• Also, commercial imports of certain independent Cuban entrepreneur-produced goods and services, as determined by the State Department on a list to be published on its website, will be authorized.

“Cash in Advance” –
  • The regulatory interpretation of “cash in advance” is being redefined from “cash before shipment” to “cash before transfer of title to, and control of,” the exported items to allow expanded financing of authorized trade with Cuba. 

Supporting Diplomatic Relations and USG Official Business –
  • The President announced the reestablishment of diplomatic relations with Cuba.  To facilitate that process, OFAC is adding a general license authorizing transactions with Cuban official missions and their employees in the United States.
  • In addition, in an effort to support important U.S. government interests, an expanded general license will authorize Cuba-related transactions by employees, grantees, and contractors of the U.S. government, foreign governments, and certain international organizations in their official capacities.

Support for the Cuban People –
  • Exports and reexports to provide support for the Cuban people in three areas:  improving living conditions and supporting independent economic activity; strengthening civil society; and improving communications – will be eligible under Commerce’s SCP license exception. 
  • To improve living conditions and support independent economic activity, SCP will authorize: (1) building materials, equipment, and tools for use by the private sector to construct or renovate privately-owned buildings, including privately-owned residences, businesses, places of worship, and building for private sector social or recreational use; (2) tools and equipment for private agricultural activity; and (3) tools, equipment, supplies, and instruments for use by private sector entrepreneurs.
  • To strengthen civil society, SCP will authorize export and reexport of donated items and temporary export and reexport by travelers to Cuba of items for use in scientific, archaeological, cultural, ecological, educational, historic preservation, or sporting activities.  SCP will also authorize exports and reexports to human rights organizations, individuals, or non-governmental organizations that promote independent activity intended to strengthen civil society.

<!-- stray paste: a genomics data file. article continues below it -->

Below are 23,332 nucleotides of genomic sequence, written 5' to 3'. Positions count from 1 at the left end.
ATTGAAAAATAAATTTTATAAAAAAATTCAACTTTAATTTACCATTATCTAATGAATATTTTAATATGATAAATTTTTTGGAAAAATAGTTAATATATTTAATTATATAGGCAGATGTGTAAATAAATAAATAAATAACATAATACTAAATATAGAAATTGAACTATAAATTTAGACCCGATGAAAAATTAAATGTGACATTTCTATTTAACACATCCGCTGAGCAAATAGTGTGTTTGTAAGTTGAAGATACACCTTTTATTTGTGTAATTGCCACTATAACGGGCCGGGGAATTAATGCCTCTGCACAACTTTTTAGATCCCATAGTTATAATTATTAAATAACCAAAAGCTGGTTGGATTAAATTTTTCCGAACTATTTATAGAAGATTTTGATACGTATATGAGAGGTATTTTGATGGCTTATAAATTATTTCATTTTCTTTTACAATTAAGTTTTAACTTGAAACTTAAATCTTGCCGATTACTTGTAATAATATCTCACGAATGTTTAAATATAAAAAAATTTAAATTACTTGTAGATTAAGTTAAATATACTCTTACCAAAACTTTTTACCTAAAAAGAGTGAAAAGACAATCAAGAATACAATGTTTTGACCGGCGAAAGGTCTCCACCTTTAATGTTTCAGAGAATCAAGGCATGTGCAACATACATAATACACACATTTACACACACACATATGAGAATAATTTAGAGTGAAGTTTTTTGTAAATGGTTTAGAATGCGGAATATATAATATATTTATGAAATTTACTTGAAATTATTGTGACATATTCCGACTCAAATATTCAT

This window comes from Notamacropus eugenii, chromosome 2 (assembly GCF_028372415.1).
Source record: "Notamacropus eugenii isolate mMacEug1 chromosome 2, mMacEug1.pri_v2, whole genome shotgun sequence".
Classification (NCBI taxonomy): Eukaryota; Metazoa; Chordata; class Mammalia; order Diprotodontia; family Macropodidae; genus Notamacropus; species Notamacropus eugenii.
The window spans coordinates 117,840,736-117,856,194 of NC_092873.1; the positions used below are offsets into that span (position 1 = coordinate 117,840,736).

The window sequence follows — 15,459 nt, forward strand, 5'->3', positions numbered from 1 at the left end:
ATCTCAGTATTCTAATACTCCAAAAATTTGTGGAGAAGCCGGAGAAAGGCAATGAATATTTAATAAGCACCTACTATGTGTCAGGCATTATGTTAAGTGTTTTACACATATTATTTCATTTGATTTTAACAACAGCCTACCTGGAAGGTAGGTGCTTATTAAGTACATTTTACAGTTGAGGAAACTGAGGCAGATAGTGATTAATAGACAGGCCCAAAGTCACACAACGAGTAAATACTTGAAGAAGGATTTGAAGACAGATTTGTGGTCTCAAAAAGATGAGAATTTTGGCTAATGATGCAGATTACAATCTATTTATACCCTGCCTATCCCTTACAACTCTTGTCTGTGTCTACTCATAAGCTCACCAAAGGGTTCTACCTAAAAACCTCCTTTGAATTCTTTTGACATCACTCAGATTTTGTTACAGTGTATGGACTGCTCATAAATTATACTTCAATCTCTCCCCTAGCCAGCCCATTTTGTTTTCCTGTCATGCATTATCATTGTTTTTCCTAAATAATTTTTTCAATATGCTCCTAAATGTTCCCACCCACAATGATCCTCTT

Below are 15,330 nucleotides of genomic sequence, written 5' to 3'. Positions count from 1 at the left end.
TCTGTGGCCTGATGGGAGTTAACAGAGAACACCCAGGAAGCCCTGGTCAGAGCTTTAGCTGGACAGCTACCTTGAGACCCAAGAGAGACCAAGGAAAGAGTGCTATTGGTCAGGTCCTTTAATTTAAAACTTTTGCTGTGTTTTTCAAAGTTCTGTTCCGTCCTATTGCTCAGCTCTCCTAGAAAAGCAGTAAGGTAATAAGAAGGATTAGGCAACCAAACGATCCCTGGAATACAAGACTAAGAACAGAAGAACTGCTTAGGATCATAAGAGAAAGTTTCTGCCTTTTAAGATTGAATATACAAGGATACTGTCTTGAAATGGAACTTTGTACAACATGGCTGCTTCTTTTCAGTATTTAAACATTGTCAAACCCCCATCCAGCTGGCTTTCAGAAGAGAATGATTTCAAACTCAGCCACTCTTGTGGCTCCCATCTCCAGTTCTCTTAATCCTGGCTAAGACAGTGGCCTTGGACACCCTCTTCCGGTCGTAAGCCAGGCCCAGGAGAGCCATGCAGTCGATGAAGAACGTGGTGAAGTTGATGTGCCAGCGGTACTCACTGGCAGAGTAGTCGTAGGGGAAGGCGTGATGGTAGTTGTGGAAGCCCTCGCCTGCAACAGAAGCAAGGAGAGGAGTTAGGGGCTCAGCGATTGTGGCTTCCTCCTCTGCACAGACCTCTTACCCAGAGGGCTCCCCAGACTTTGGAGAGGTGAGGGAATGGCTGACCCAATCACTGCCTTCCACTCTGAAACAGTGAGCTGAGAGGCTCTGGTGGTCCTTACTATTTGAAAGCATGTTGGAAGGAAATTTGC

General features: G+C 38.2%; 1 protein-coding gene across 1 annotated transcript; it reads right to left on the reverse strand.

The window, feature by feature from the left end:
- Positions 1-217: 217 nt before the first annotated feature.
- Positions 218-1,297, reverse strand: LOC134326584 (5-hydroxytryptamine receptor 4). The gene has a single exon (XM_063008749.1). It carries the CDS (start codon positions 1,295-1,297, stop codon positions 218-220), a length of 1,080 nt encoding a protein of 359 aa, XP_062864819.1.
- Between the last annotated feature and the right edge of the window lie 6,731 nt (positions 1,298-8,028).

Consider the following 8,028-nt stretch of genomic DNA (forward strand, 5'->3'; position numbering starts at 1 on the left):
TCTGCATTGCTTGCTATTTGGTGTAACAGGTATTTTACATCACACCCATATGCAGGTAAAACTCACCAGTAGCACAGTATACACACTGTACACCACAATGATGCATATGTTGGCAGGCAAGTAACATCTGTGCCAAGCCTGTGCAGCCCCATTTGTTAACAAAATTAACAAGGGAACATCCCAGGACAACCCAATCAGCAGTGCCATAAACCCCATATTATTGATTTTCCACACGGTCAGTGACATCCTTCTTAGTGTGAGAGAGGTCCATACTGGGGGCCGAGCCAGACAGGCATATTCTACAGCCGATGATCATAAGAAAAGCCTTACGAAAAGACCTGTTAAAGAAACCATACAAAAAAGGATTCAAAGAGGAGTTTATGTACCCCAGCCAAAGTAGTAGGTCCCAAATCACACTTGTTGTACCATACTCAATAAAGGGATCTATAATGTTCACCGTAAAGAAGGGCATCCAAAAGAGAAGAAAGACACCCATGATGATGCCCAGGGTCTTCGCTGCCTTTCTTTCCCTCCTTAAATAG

• Travelers will also be able to export temporarily items for use in professional research in the traveler’s profession or full time field of study under SCP.  The activities or research must not be related to items on the United States Munitions List or items controlled for sensitive reasons on the Commerce Control List. 
  • To improve communications, SCP will authorize exports and reexports of items for use by news media personnel and U.S. news bureaus. 
  • SCP will not authorize the export of items on the Commerce Control List for sensitive reasons such as national security, nuclear proliferation, regional stability, missile technology, and other reasons of similar sensitivity.

Gift Parcels –
  • Consolidated shipments of gift parcels will be eligible for the same Commerce license exception that authorizes individual gift parcels.

Liberalizing License Application Review Policy –
  • Commerce will set forth a general policy of approval for applications to export or reexport items necessary for the environmental protection or enhancement of U.S. and international air and water quality or coastlines (including items that enhance environmental quality through energy efficiency).
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Wednesday, December 31, 2014

United States Cuba Relations: A Transformative 2014 and the Promise of 2015

For this end of year posting we interviewed Antonio C. Martinez II., Attorney, Political Consultant, and Editor of USCubaPolitics.com to discuss the historical moments of December 2014 and what bodes next for Cuba policy in the U.S. Congress, the Obama Administration, and the 2016 elections on the horizon:

1.  In light of the announcement of December 17th of the restoration of diplomatic relations what is likely to happen in the 114th Congress?